Washington online dating
It’s very deliberate — after all, you’re looking for a partner through an interface — and that creates a safer environment. This premise is so well-worn that sites like Tinder, Hinge and Coffee Meets Bagel offer little information about users beyond a collection of pictures and a two-line profile.
“Online services enable a downright Seinfeld-ian level of superficial nitpickiness,” one Fortune article lamented.
They’ve “given rise to a pick-and-choose shopping behavior that prioritizes looks more than ever before.” In reality, how someone looks in a couple of pictures is no indicator of whether you’ll be attracted to them.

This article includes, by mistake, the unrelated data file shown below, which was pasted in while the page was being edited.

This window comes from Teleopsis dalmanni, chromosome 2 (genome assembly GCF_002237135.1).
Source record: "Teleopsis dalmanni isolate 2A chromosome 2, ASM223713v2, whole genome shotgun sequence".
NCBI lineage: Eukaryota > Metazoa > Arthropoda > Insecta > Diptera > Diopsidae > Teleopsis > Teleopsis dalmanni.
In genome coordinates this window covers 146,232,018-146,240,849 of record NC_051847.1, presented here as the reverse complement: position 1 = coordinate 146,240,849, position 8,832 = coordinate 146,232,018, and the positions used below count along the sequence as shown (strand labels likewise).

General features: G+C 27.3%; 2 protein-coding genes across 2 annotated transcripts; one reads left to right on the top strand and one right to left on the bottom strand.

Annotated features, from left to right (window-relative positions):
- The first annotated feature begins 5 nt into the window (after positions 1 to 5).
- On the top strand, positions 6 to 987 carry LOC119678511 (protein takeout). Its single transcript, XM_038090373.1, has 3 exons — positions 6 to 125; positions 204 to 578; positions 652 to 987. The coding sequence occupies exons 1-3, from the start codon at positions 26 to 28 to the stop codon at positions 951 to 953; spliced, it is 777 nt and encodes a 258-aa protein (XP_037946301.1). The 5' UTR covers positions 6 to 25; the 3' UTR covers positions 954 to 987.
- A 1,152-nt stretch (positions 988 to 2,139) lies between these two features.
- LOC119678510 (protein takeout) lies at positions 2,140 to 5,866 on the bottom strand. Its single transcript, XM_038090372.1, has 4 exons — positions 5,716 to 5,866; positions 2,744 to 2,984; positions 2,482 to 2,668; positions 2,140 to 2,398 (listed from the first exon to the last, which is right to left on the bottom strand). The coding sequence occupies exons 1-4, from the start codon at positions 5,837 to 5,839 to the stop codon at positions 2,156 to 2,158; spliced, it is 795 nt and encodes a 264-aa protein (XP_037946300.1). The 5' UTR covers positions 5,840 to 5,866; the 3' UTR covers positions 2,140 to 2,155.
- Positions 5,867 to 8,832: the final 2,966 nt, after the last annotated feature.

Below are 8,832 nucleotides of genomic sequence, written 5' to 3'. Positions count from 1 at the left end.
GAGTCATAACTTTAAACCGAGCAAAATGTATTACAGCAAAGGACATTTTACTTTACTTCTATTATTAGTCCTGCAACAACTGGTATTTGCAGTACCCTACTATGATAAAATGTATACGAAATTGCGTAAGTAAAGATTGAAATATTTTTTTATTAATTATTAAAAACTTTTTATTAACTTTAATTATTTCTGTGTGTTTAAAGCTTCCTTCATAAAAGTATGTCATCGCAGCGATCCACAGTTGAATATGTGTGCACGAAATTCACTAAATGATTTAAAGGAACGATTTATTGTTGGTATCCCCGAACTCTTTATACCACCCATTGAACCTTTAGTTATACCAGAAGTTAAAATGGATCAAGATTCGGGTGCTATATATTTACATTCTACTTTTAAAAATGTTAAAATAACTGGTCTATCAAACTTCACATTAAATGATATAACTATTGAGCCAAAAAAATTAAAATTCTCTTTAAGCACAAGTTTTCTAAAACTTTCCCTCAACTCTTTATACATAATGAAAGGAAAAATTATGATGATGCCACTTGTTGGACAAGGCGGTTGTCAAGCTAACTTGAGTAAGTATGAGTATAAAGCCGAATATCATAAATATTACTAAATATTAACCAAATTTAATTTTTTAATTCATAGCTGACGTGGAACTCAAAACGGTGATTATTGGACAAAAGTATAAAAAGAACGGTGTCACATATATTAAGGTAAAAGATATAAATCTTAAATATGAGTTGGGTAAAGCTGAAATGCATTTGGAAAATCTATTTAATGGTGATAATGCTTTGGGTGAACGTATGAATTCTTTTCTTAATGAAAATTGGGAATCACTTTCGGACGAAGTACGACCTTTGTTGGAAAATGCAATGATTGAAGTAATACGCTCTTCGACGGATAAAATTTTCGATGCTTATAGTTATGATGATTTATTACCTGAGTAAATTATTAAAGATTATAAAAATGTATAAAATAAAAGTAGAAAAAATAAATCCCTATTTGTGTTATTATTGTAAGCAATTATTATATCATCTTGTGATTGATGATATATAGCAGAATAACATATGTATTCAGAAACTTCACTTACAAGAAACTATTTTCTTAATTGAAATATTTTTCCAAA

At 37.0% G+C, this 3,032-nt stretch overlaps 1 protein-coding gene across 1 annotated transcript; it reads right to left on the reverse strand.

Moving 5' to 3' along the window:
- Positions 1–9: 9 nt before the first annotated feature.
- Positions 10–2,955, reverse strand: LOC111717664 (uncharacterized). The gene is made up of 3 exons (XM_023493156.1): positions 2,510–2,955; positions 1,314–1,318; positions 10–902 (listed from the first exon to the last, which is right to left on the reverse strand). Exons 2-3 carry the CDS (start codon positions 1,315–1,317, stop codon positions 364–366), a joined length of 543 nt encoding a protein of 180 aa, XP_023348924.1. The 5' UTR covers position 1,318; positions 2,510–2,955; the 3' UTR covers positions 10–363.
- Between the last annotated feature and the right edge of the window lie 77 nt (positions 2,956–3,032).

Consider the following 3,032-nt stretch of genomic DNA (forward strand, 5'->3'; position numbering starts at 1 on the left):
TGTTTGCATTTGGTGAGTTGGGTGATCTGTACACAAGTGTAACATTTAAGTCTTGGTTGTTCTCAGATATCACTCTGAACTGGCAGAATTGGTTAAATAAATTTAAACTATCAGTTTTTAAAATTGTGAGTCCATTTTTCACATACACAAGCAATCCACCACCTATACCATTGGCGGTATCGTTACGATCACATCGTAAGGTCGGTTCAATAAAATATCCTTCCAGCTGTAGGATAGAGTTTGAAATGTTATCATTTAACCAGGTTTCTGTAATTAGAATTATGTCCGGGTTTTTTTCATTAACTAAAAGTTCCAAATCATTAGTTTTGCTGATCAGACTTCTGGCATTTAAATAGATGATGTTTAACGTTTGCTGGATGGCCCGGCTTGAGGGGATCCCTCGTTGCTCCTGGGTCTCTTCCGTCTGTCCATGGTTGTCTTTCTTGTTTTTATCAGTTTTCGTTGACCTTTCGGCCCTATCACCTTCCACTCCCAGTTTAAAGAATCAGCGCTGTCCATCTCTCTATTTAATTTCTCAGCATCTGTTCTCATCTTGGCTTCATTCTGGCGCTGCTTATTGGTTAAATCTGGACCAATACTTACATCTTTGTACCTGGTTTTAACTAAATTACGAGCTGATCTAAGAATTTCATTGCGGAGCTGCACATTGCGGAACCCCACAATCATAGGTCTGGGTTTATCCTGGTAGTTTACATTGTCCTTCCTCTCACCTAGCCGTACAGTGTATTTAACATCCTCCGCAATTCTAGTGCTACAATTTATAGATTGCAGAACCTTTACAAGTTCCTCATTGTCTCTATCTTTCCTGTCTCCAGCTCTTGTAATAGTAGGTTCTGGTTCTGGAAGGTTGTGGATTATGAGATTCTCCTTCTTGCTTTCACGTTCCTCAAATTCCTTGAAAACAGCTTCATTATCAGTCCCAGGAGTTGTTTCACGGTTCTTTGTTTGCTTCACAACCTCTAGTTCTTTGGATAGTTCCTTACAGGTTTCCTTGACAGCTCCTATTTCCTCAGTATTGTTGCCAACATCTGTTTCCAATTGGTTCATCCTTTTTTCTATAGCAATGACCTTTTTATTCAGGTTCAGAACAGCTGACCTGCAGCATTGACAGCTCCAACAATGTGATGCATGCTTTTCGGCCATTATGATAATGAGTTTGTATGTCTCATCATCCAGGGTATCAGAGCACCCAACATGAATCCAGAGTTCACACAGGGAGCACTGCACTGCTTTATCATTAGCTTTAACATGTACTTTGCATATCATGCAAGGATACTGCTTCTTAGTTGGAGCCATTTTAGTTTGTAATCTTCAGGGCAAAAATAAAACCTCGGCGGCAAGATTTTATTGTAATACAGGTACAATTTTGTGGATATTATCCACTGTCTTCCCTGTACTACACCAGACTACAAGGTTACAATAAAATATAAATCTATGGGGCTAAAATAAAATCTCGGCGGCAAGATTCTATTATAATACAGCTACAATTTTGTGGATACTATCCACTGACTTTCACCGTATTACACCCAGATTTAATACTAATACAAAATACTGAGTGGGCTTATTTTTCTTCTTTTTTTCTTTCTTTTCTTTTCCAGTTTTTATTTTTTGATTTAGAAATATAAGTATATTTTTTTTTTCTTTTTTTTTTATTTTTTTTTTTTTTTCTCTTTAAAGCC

That point was driven home for me during a small publicity stunt Ok Cupid ran to promote a blind dating app; we called it Love Is Blind Day.
In 2013, Mary Kay Beckman sued for million after a man she met on the site came to her Las Vegas home with a knife and an intent to kill.
But despite the occasional bad press, the numbers suggest that online dating is very safe.
The Guardian warns that these sites have created a “throwaway dating culture.” This is silly.
Gwendolyn Seidman, writing in Psychology Today, explains it well: “Online daters realize that while, on the one hand, they want to make the best possible impression in their profile, on the other hand, if they do want to pursue an offline relationship, they can’t begin it with outright falsehoods that will quickly be revealed for what they are.” That’s not to say every profile is the gospel truth, of course. Ok Cupid has found, for example, that men and women more or less uniformly add two inches to their height.
The premise was simple: For a day, we removed all the profile pictures on the site.